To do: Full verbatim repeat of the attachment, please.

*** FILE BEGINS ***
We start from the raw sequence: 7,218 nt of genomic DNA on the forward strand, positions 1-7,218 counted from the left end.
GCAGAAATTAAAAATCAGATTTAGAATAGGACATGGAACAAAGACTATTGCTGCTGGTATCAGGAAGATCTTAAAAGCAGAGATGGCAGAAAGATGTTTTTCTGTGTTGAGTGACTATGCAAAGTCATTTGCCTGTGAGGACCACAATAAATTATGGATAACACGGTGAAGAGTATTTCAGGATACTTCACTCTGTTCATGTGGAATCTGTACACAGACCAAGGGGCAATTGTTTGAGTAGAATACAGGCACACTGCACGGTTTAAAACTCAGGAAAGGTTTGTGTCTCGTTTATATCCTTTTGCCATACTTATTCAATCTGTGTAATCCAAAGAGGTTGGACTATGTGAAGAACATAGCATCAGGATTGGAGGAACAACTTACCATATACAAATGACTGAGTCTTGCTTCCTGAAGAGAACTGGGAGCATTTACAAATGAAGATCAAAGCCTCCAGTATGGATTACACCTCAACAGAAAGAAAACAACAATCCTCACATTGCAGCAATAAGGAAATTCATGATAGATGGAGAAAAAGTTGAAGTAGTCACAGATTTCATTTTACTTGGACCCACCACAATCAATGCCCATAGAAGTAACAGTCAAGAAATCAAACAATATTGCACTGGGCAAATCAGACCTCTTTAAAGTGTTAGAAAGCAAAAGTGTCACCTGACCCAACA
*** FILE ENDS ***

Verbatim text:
We start from the raw sequence: 7,218 nt of genomic DNA on the forward strand, positions 1-7,218 counted from the left end.
GCAGAAATTAAAAATCAGATTTAGAATAGGACATGGAACAAAGACTATTGCTGCTGGTATCAGGAAGATCTTAAAAGCAGAGATGGCAGAAAGATGTTTTTCTGTGTTGAGTGACTATGCAAAGTCATTTGCCTGTGAGGACCACAATAAATTATGGATAACACGGTGAAGAGTATTTCAGGATACTTCACTCTGTTCATGTGGAATCTGTACACAGACCAAGGGGCAATTGTTTGAGTAGAATACAGGCACACTGCACGGTTTAAAACTCAGGAAAGGTTTGTGTCTCGTTTATATCCTTTTGCCATACTTATTCAATCTGTGTAATCCAAAGAGGTTGGACTATGTGAAGAACATAGCATCAGGATTGGAGGAACAACTTACCATATACAAATGACTGAGTCTTGCTTCCTGAAGAGAACTGGGAGCATTTACAAATGAAGATCAAAGCCTCCAGTATGGATTACACCTCAACAGAAAGAAAACAACAATCCTCACATTGCAGCAATAAGGAAATTCATGATAGATGGAGAAAAAGTTGAAGTAGTCACAGATTTCATTTTACTTGGACCCACCACAATCAATGCCCATAGAAGTAACAGTCAAGAAATCAAACAATATTGCACTGGGCAAATCAGACCTCTTTAAAGTGTTAGAAAGCAAAAGTGTCACCTGACCCAACA